Coaching myself

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Then, in some great hour of your life, when you stand face to face with some awful trial, when the structure of your ambition and life-work crumbles in a moment, you will be brave. You can then fold your arms calmly, look out undismayed and undaunted upon the ashes of your hope, upon the wreck of what you have faithfully built, and with brave heart and unfaltering voice you may say: “So let it be—I will build again.”

William George Jordan, “The Majesty of Calmness”
From Self Control, Its Kingship and Majesty, 1905

 


 

Seneca gives us the advice to teach, coach, and gently chide ourselves as we would a cherished but sick friend and not as a taskmaster.  I’ve been trying to do this lately, and luckily, this site has helped me to do it.  I have been re-watching a select few of the Ask a Stoic series. It has been a long enough time since I made them, that it really is like getting advice from someone else.  So, in the ebb and flow of life, and amidst the actual advice received from several friends, I’ve been coaching myself.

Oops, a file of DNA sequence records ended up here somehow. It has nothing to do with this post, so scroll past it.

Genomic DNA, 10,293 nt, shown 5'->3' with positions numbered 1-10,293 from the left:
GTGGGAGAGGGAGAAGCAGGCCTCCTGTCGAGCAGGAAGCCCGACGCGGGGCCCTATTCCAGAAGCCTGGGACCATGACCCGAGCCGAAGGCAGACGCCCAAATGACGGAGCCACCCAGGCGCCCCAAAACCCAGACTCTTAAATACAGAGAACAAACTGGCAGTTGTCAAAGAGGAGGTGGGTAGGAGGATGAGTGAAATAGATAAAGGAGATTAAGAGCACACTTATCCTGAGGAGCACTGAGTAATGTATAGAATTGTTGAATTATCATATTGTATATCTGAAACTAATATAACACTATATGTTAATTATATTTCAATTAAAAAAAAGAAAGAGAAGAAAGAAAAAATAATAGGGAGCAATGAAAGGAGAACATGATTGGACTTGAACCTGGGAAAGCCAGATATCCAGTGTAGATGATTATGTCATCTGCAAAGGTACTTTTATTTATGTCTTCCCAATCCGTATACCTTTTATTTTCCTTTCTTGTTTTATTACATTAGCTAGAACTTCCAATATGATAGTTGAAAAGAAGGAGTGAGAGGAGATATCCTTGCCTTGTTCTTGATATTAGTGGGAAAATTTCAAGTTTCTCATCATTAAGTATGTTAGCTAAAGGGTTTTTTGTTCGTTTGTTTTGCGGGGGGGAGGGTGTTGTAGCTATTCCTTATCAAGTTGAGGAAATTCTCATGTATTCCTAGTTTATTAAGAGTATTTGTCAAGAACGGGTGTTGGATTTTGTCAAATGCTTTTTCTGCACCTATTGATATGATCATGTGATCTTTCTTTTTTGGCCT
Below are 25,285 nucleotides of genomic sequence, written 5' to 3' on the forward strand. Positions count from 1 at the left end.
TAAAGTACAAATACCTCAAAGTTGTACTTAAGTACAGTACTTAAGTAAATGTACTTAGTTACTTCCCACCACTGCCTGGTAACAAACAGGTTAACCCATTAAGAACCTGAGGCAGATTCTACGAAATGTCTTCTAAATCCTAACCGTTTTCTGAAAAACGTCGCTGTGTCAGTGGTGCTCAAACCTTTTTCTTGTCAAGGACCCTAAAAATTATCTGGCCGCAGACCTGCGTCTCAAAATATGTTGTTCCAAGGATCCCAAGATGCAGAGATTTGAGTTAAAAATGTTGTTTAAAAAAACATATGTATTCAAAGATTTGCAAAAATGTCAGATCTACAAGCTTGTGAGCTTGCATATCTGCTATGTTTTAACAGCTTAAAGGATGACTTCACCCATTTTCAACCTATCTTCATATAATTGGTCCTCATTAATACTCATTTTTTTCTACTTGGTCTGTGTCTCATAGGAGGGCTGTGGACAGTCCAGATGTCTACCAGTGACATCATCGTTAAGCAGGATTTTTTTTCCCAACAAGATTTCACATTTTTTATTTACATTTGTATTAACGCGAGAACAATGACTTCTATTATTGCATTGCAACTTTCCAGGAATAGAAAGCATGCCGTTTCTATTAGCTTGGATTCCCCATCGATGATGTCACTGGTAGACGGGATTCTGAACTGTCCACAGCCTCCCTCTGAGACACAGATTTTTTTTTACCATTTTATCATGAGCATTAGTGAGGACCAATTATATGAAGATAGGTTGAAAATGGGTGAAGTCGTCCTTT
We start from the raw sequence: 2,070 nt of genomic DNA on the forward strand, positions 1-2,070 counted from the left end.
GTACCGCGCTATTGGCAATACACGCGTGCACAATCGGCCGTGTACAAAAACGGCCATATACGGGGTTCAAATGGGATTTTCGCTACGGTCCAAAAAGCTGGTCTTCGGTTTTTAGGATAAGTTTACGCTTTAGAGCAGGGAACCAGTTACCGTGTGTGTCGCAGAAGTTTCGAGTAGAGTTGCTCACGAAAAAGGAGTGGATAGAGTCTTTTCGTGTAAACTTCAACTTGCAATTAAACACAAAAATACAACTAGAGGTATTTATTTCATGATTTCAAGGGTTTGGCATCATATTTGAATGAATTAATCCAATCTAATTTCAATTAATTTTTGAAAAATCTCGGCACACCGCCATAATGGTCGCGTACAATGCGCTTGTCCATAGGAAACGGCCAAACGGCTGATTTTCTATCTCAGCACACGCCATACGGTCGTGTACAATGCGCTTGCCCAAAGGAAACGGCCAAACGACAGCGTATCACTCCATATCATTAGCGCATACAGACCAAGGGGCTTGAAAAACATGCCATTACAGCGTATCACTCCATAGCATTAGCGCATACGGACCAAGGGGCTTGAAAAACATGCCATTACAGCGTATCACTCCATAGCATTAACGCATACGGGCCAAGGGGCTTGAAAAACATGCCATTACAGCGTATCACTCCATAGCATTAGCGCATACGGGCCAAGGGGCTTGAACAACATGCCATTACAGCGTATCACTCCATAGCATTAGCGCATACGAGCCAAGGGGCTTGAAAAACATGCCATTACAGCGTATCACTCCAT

I’m calling myself back to a daily practice.  Relearning to note impressions, to gauge them, test them, and judiciously accept or deny them.  I have this opportunity in this body work to re-read my own words from a time when I was more fully steeped in the practice of our School.

If you’ve been on the fence with philosophical journaling, let me point you here as an example why.  You may only have an audience of one, yourself.  But you my find that you heartily need that advice at some time.